A PBGC audit of the four United Airlines pension plans taken over by the agency in 2005 “did not exercise due professional care in their work,” according to a review by PBGC Inspector General Rebecca Anne Batts.
Also, the PBGC didn't “properly oversee the work and failed to identify or follow up on errors and omissions in the work,” Ms. Batts wrote in a July 20 letter to Rep. George Miller, D-Calif.
In her letter, Ms. Batts also said the “issues surrounding the inadequate plan asset audits were so significant that additional, more detailed evaluation is warranted.”
Mr. Miller, in a letter sent July 23 to PBGC Director Joshua Gotbaum, said the asset audits are “crucial” because they are used to calculate the benefits of the participants in plans the agency takes over.
“I urge you to work with the (Office of Inspector General) to determine the scope and severity of the problem and to properly hold accountable any contractor (including suspension of such contractor) or employee who failed to execute their duties in the manner consistent with the requirements of the law,” Mr. Miller wrote in his letter to Mr. Gotbaum.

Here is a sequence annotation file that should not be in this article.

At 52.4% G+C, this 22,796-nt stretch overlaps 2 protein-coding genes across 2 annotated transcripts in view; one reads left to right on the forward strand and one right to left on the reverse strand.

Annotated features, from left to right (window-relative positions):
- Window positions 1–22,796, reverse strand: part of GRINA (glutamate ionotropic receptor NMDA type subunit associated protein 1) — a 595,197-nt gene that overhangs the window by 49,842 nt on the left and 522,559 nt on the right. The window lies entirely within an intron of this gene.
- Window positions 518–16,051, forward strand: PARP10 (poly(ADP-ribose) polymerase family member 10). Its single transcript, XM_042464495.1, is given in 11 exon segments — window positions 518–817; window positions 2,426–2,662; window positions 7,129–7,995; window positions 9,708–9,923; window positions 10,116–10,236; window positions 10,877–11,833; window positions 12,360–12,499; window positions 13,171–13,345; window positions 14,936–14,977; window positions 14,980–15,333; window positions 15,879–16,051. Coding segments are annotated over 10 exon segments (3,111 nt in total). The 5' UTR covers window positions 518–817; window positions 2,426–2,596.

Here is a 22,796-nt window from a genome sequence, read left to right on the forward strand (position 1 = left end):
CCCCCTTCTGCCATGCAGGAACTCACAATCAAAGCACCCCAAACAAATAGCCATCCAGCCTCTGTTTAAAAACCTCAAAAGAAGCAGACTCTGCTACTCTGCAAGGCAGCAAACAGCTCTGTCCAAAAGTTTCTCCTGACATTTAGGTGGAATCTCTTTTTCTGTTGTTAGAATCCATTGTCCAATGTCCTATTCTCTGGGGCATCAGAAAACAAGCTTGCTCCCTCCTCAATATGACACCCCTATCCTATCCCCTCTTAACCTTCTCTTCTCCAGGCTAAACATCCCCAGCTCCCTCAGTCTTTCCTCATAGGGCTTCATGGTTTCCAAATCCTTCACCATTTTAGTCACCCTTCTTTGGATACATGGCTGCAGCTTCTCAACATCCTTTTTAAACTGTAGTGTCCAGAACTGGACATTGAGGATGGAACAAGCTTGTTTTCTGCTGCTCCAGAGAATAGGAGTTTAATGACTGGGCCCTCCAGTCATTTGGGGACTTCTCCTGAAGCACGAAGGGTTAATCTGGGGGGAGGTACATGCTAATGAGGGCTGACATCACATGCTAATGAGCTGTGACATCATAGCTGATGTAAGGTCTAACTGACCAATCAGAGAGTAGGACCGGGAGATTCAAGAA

Jeffrey Speicher, a PBGC spokesman, said the agency had just received Mr. Miller's letter and had no immediate comment.
When the PBGC took over the UAL plans, they were underfunded by $9.8 billion, and only $6.6 billion of that was guaranteed, according to an April 22, 2005, agency news release.
Ford Motor contributed $400 million to its worldwide pension plans in the second quarter while the New York Times contributed $87.5 million to “certain” defined benefit plans and Continental Airlines, $40 million.
In the first quarter, Ford contributed $500 million worldwide, according to its 10-Q issued May 7. For 2010, Ford expects to contribute $1.5 billion to its worldwide plans, the 10-Q said.
The New York Times might make additional contributions this year, depending on cash flows, pension asset performance, interest rates and other factors,” the company's news release said. It did not elaborate.
Continental contributed an additional $38 million this month, according to its latest earnings report released July 22.
The $8.5 billion Oklahoma Teachers' Retirement System added a new, 5% allocation to core-plus real estate, said James Wilbanks, executive secretary.
Funding will come from domestic equities, which have a target allocation of 53%, Mr. Wilbanks said. It's not yet decided if any managers will be terminated or if the funding will come from rebalancing.
There is no timeline yet on when the fund will search for a real estate manager. The move is part of the system's asset allocation review, which began about 18 months ago, Mr. Wilbanks said.
BT should not be allowed to raise its wholesale prices to help fill its £9 billion ($13.2 billion) pension deficit, U.K. communications regulator Ofcom said.
After an eight-month consultation with BT's competitors, the regulator concluded that it had “not received compelling evidence from stakeholders which would justify a change” in fees, according to an Ofcom news release.